This consultation will not propose any changes to religious marriage. Same-sex couples will not be able, under these proposals, to have a marriage through a religious ceremony on religious premises.

Update

Rosalind English has written this at UK Human Rights Blog: Archbishop on warpath.

Dr John Sentamu, the Archbishop of York, has thrown a firecracker into the consultation on gay marriage, which is about to begin in March. In an interview with the Daily Telegraph he declared that he did not agree that it was the role of the state to define what marriage is. ”It is set in tradition and history and you can’t just [change it] overnight, no matter how powerful you are”.

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Davis Mac-Iyalla
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Davis Mac-Iyalla

Archbishop John Sentamu, you cant define the real meaning of marriage and neither would you be able to stop marriage Equality in the UK, it is such selfish pronouncements like this from you and your fellow bishops that is actually making members leave the Anglican church for the new generation Pentecostal churches. If marriage is actually an institution ordained by God, then its only a matter of time before LGBTI Christians will be legally married in the church of England, its our right for our relationship and marriage to be blessed in our churches. Ordination of women bishop and full… Read more »

Father ron Smith
Guest

“This consultation will not propose any changes to religious marriage. Same-sex couples will not be able, under these proposals, to have a marriage through a religious ceremony on religious premises.” – Lynn Featherstone – So, then; at least in the arena of Civil Marriage there will be no distinction between heterosexual and homosexual partnerships under the new peoposal. This is entirely consistent with the majority of heterosexual couples who do not want a religious ceremony. At least in the Civil Courts there will be no discrimination on account of the sexual orientation of couples – not like in the Church!… Read more »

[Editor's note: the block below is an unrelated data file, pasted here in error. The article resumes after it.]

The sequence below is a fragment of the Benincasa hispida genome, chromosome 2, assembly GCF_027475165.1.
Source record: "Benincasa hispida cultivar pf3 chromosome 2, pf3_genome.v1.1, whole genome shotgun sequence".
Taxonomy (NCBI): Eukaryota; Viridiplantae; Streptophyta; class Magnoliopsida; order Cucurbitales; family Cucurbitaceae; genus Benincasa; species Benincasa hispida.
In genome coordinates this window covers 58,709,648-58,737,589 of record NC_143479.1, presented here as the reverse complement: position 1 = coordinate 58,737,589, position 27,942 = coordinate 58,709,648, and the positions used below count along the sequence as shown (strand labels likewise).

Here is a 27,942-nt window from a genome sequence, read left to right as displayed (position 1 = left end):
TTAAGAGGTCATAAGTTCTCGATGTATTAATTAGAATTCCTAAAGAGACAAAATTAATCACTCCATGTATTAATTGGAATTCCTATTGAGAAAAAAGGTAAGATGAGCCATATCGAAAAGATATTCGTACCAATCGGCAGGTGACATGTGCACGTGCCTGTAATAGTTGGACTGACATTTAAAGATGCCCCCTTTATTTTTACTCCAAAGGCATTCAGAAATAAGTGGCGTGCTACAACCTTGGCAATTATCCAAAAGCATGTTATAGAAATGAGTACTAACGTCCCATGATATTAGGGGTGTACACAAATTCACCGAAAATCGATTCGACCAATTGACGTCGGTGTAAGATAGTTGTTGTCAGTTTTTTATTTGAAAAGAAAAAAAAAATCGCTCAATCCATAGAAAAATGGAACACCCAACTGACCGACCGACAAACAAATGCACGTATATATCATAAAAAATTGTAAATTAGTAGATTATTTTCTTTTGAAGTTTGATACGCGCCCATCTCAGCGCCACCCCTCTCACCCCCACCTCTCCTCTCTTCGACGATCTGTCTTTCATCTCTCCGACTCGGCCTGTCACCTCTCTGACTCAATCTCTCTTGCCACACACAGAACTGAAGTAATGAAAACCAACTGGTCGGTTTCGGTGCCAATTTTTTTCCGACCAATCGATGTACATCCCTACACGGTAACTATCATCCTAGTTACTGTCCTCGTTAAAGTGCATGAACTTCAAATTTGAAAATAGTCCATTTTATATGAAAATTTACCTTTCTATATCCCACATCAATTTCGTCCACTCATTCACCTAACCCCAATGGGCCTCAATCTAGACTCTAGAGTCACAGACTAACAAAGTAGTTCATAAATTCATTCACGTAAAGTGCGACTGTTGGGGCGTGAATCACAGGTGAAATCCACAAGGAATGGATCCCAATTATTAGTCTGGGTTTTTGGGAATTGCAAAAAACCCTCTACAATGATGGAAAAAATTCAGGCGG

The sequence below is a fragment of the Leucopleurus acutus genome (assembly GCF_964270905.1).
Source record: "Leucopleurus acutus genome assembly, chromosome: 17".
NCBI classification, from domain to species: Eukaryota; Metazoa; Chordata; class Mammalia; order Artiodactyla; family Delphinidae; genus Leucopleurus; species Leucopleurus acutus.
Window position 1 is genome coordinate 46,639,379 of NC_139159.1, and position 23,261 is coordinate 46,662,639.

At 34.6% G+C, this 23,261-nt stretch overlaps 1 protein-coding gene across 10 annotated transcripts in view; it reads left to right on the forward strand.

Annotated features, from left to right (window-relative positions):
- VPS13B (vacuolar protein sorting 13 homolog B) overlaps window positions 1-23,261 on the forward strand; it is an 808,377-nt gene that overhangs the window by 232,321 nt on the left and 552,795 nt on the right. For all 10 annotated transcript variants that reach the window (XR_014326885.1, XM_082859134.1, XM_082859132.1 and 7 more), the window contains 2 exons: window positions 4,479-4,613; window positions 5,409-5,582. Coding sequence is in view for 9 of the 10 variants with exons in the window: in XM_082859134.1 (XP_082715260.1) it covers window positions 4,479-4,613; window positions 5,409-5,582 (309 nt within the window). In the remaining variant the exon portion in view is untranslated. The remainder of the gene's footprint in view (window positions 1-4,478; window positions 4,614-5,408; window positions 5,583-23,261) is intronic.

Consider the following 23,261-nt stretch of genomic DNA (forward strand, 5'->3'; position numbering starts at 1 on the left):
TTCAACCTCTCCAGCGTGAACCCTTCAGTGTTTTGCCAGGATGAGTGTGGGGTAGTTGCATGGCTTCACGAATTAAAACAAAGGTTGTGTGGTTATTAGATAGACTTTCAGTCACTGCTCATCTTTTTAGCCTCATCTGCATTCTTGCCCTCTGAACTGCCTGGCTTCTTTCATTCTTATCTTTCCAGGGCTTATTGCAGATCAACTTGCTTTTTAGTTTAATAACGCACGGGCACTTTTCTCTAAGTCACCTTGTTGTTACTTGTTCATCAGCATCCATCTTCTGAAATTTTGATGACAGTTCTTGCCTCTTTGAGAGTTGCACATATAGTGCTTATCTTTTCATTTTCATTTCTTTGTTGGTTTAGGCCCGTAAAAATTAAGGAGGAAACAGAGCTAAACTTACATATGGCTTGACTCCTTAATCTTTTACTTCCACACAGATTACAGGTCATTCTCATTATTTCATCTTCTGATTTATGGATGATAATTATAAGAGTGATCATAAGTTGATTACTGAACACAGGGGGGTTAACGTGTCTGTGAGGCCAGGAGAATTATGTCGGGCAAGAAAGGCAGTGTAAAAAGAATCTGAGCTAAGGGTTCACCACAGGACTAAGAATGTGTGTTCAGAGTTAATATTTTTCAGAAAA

evensongjunkie
Guest
evensongjunkie

Another brick in the wall.

Pat O'Neill
Guest
Pat O'Neill

I guess Archbishop Sentamu’s “rainbow of the people of God” doesn’t include any gays or lesbians.

Malcolm French+
Guest

I have never heard such an incoherent load of tripe in my entire life.

And I watched several minutes of the last Republican presidential debate.

Daniel Walters
Guest
Daniel Walters

“This consultation will not propose any changes to religious marriage. Same-sex couples will not be able, under these proposals, to have a marriage through a religious ceremony on religious premises.”

I don’t understand… I thought that churches that wanted to, *would* be allowed to have same-sex marriages in their churches? Is this a u-turn? And if so, why?

Gerry Lynch
Guest

Gay marriage has majority support in the UK, according to every poll done in the subject in recent years, and it will probably pass the House of Commons by a majority of 500-100 or so. I’m really not seeing the dictatorship thing here. As for the subtle dig that somehow this is an offence to the white working-class, I don’t think he has a clue what he’s talking about. Given that the Archbishop lives in a palace, and I live in a council estate, I’m claiming the inside track on this. Would anyone care to take a guess what proportion… Read more »

JeremyP
Guest
JeremyP